Norway won both of the relays, with the men taking the 4×10 km by almost a minute over Finland, 1:32.54.7 to 1:33:41.6, with Germany third (1:33:54.5). The U.S. was seventh (1:36:05.4). The Norwegian women won the 4×5 km relay by more than 20 seconds over Germany, 50:33.3 to 50:53.8. Sweden finished a distant third (51:02.0) and the U.S. was fifth (52:07.6), with Jessie Diggins turning in the third-fastest leg in the race (11:55.0).
Klaebo won five medals (3-2-0), Golberg had four and Simen Hegstad Krueger had three (3-0-0) for Norway. Sweden’s Andersson won four medals in the women’s races (2-0-2) and Karlsson also had four (0-2-2).
In Nordic Combined, Norway’s Jarl Magnus Riiber won his eighth career Worlds gold and earned golds in all four events in Planica by winning the Large Hill (138 m) + 10 km event. He led the jumping portion and started with a 36-second lead in the cross-country section, finishing in 23:42.6 to win by more than a minute over teammate Jens Oftebro (24:44.0) and Austria’s Johannes Lamparter (24:47.3). Ben Loomis was the top American, in 31st (29:09.7).
Norway won all five events in the Nordic Combined and six of the 15 medals. Germany and Austria each won four medals; that’s 14 of the 15. Japan won the other.
In Ski Jumping, the men’s Large Hill (138 m) final, 22-year-old Timi Zajc continued a very successful event for the home team on Friday, winning Slovenia’s first-ever Large Hill Worlds gold by scoring 287.5 to best Japan’s Beijing runner-up Ryoyu Kobayashi (276.8) and Poland’s two-time Worlds gold winner Dawid Kubacki (276.2). Erik Belshaw of the U.S. was 26th at 237.6.
On Saturday, Slovenia finished up with a gold in the men’s Large Hill Team event (1,178.9), with Zajc getting another gold, over Norway (1,166.0) and Austria (1,139.4). The U.S. was eighth at 975.4.
In the final medal table, Norway won 27 of the 72 total medals distributed (12-10-5) with Germany (3-6-3) and Sweden (4-3-5) getting 12 each. The U.S. had two medals, both from Diggins, with one on a relay with Julia Kern.
● Ski Mountaineering ● Stars Remi Bonnet of Switzerland and Axelle Gachet-Mollaret of France both won their second races of the 2023 ISMF World Championships in Boi Taull (ESP) in the Individual Race on Saturday.
Both had won the Vertical Race earlier and Bonnet won his fourth career Worlds gold in 1:19:20.7, well ahead of Italians Matteo Eydallin (1:21:11.9) and Robert Antonioli (1:21:49.5). Christopher Jones of the U.S. was 40th (1:40:39.2).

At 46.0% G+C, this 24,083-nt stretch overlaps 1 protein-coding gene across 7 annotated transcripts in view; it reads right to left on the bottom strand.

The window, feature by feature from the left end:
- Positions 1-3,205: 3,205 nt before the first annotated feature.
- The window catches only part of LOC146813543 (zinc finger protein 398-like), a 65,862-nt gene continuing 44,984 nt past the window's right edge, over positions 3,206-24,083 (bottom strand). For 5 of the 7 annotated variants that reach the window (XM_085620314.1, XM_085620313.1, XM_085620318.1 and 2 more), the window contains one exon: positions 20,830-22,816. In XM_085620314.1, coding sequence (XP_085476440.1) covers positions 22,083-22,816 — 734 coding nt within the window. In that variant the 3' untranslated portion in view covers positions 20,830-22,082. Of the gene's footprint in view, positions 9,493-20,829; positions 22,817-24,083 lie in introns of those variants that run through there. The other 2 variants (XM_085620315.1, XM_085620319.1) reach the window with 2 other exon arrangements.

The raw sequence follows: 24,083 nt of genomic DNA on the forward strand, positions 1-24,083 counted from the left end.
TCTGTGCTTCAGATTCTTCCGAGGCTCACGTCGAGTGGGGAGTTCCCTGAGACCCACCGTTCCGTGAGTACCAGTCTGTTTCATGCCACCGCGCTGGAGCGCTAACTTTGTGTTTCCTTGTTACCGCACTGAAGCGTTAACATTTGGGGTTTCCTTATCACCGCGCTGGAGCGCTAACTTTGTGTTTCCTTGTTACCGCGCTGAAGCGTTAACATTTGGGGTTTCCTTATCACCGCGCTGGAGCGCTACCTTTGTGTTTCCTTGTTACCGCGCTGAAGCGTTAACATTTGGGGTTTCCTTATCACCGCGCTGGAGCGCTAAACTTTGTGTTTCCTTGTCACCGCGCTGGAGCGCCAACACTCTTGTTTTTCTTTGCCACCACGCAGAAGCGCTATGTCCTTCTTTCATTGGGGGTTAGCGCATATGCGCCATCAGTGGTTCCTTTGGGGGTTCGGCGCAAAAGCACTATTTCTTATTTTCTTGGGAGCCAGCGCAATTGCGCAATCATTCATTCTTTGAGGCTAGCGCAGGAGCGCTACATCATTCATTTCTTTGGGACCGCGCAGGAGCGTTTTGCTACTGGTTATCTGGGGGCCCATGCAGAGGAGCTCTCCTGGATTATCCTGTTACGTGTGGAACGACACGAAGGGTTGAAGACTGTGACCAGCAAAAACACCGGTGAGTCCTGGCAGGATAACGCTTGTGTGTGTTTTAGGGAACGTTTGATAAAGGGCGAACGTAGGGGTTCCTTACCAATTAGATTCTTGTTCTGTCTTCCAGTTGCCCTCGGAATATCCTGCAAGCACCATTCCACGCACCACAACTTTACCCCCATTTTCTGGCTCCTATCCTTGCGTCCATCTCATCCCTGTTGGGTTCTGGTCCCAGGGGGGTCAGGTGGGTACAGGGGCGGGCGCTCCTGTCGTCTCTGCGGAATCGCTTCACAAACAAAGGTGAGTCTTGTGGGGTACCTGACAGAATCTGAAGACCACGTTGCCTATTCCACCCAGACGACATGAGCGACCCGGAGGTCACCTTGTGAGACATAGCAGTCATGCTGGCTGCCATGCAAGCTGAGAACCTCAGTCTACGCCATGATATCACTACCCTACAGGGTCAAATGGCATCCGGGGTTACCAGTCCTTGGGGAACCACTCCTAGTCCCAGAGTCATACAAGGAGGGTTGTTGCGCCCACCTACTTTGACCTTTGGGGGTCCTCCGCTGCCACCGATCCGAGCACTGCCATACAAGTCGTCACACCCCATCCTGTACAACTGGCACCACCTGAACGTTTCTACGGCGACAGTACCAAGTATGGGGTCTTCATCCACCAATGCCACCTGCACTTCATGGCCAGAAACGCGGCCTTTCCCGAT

Gachet-Mollaret was an even more decisive winner, 1:16:05.9 to 1:19:13.6 for Alba de Silvestro (ITA), with Giulia Murada third (1:19:55.5). American Rea Kolbl was 18th (1:29:58.6).
In the men’s Team race, Antonioli and Eydallin (ITA) took the gold in 1:56:28.7, ahead of France (1:57:20.6) and the second Italian team (2:00:21.0). The top U.S. team was 17th in 2:29:54.5, with Jules Goguely and Jones.
The women’s Team event was a third gold for Gachet-Mollaret, and Emily Harrop, winners in 2:12:48.9, over Murada and de Silvesto (ITA: 2:15:53.4) and the second French team (2:17:48.8). The U.S. was seventh, with Emmiliese von Avis and Grace Staberg finishing in 2:59:54.1.
In the Mixed Team race, France’s Harrop and Thibault Anselmet won in 26:46.5, ahead of Murada and Nicolo Canclini (ITA: +10.3) and the second French team of Gachet-Mollaret and Robin Galindo (+12.3).
In the senior events, the French entries won four, Switzerland two and Italy and Spain one each. The French scored 11 medals to nine for Italy: that’s 20 of 27 total medals awarded.
≡ PANORAMA ≡
● Paris 2024 ● As the war against Ukraine continues, European sports ministers are committing to more aid for Ukraine. Last week, French Olympic Games Minister Amelie Oudea-Castera pledged €1 million for aid that will include a “Games preparation center” to aid in athlete training.
In Germany, Interior Minister Nancy Faeser said last week that Ukrainian athletes would receive permission to use the country’s Olympic training centers – there are more than 16 – to prepare for the Paris Games.
● Anti-Doping ● Too weird not to be true. A statement from the U.S. Anti-Doping Agency last week noted that “Katerina Nash, a Czech cycling athlete residing in Truckee, Calif., has returned an adverse analytical finding for a prohibited substance that was not specifically listed on the World Anti-Doping Agency (WADA) Prohibited List, which she was exposed to through no fault of her own.”
What? Check this out:
“During USADA’s investigation into her case, Nash provided USADA with records of a prescription liquid pet medication containing capromorelin, an appetite stimulant. She was administering the medication orally to her dog each day during the final weeks of her pet’s life in an effort to maintain weight. Due to the difficulty of administering oral pet medication, Nash would frequently come into contact with the liquid medication via her hands, and the medication bottle did not warn users about the risk of contamination from transdermal exposure.”